2.3. The EST has a table showing typical savings which can be achieved by replacing boilers with new A-rated condensing models and installing a full set of heating controls:

2.4. The figures demonstrate that on a installation cost range of £2,500-£3,000 it would be possible for a Green Deal loan to achieve a return over the 12 year lifespan of a natural gas boiler and in rural areas where the main fuel sources are Oil or LPG, the average payback is likely to be 9 years or less.


2.5. We would like to highlight findings from a report, "Improving the energy efficiency of off-grid properties – the role of different heating technologies", by the Association for the Conservation of Energy (March, 2011) which is extremely pertinent. Its key results are laid out on p15:

· An insulation package applied to a cavity walled property is the most cost-effective carbon reduction intervention.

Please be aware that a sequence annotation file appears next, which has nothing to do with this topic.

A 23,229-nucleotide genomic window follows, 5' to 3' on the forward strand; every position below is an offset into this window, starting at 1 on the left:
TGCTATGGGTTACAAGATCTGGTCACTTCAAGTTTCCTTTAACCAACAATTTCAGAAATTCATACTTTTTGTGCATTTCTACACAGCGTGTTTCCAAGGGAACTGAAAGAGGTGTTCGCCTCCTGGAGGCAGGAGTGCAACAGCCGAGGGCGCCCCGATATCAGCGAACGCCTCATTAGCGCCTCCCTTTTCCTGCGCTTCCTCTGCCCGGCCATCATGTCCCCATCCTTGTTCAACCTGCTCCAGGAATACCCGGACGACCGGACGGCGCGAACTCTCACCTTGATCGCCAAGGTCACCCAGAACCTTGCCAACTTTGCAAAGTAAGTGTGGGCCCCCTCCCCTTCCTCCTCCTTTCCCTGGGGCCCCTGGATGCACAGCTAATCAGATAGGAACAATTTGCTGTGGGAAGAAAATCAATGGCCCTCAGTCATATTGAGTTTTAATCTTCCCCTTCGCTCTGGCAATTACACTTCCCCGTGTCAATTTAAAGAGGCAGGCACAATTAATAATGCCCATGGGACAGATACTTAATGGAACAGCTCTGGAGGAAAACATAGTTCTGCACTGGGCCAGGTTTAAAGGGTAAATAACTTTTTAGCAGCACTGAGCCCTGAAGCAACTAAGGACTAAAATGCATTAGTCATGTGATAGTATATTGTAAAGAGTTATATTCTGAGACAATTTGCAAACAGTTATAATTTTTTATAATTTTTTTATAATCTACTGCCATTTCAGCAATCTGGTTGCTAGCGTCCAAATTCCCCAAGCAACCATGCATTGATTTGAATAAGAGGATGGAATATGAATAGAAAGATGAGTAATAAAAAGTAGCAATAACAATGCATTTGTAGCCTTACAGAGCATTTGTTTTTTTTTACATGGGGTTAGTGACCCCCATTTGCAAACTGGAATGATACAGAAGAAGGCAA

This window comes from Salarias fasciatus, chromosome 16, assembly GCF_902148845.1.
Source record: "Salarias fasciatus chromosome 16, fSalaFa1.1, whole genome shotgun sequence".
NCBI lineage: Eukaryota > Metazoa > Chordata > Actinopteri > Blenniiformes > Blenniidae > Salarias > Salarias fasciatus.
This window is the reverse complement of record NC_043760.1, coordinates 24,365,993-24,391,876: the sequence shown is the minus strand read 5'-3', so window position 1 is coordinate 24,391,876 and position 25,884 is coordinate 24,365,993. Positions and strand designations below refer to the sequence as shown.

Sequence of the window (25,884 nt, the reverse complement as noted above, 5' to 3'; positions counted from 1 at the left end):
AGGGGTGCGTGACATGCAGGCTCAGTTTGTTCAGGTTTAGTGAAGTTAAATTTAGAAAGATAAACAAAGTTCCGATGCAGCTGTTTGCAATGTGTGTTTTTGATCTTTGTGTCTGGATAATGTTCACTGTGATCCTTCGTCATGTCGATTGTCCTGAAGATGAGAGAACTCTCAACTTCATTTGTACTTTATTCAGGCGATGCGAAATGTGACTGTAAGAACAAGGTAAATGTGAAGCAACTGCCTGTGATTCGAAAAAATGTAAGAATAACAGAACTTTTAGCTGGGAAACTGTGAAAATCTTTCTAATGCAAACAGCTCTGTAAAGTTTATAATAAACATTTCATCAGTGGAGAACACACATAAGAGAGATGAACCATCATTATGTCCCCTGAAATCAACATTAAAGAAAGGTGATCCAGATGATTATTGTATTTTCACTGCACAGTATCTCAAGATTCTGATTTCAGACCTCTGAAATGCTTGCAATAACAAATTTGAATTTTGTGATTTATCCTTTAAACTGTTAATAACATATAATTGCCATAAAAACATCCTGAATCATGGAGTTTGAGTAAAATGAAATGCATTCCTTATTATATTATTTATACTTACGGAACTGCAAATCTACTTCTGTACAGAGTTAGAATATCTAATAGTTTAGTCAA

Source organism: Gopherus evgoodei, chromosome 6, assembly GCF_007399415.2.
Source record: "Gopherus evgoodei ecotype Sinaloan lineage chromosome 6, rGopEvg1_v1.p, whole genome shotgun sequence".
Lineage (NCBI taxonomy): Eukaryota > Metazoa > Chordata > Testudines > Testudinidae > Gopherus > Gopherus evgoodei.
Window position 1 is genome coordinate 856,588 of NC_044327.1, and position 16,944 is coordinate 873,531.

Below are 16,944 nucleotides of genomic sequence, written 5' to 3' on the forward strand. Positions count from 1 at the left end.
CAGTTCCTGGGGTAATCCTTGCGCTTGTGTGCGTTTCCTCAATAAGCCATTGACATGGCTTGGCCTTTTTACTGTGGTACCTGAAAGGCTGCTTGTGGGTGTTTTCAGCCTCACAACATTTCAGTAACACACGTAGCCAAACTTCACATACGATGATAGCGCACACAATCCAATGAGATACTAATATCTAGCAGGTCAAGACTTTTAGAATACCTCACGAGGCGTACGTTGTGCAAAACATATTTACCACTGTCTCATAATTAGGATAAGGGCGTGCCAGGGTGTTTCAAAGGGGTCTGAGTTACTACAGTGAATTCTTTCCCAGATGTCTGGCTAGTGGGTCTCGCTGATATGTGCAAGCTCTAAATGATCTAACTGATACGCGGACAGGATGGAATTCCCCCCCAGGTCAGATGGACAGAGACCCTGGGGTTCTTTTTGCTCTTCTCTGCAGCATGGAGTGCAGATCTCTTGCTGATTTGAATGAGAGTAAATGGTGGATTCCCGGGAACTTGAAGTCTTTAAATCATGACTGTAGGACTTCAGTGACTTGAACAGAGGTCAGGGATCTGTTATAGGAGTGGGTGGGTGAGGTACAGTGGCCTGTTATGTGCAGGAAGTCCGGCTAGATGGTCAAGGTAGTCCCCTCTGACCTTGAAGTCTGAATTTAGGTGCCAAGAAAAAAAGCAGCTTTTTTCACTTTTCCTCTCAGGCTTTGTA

· Replacing an old oil boiler with a condensing gas boiler supplied by LPG gives the most cost-effective carbon reduction through heating system replacement.

· Cavity wall insulation packages improve the cost effectiveness of heating systems. Solid wall insulation packages reduce cost effectiveness for most systems. Installed on its own, solid wall insulation offers a less cost-effective solution than solely providing ground source heat pumps (with radiators) or biomass boilers, but more cost effective than air source heat pumps and micro-CHP.

2.6. In graphic form, the supporting data is illustrated on pp. 13 and 14: carbon emission decreases, running cost decreases and initial outlay are analysed for the various available alternative measures off the grid. The data are shown separately for houses with cavity walls and for houses with solid walls.

2.7. There is clearly a lot of scope for improvement by including loans for modern condensing boilers in the Green Deal. The ACE Report has the figures to prove it – the majority of oil/LPG boilers in rural areas are not maximally efficient: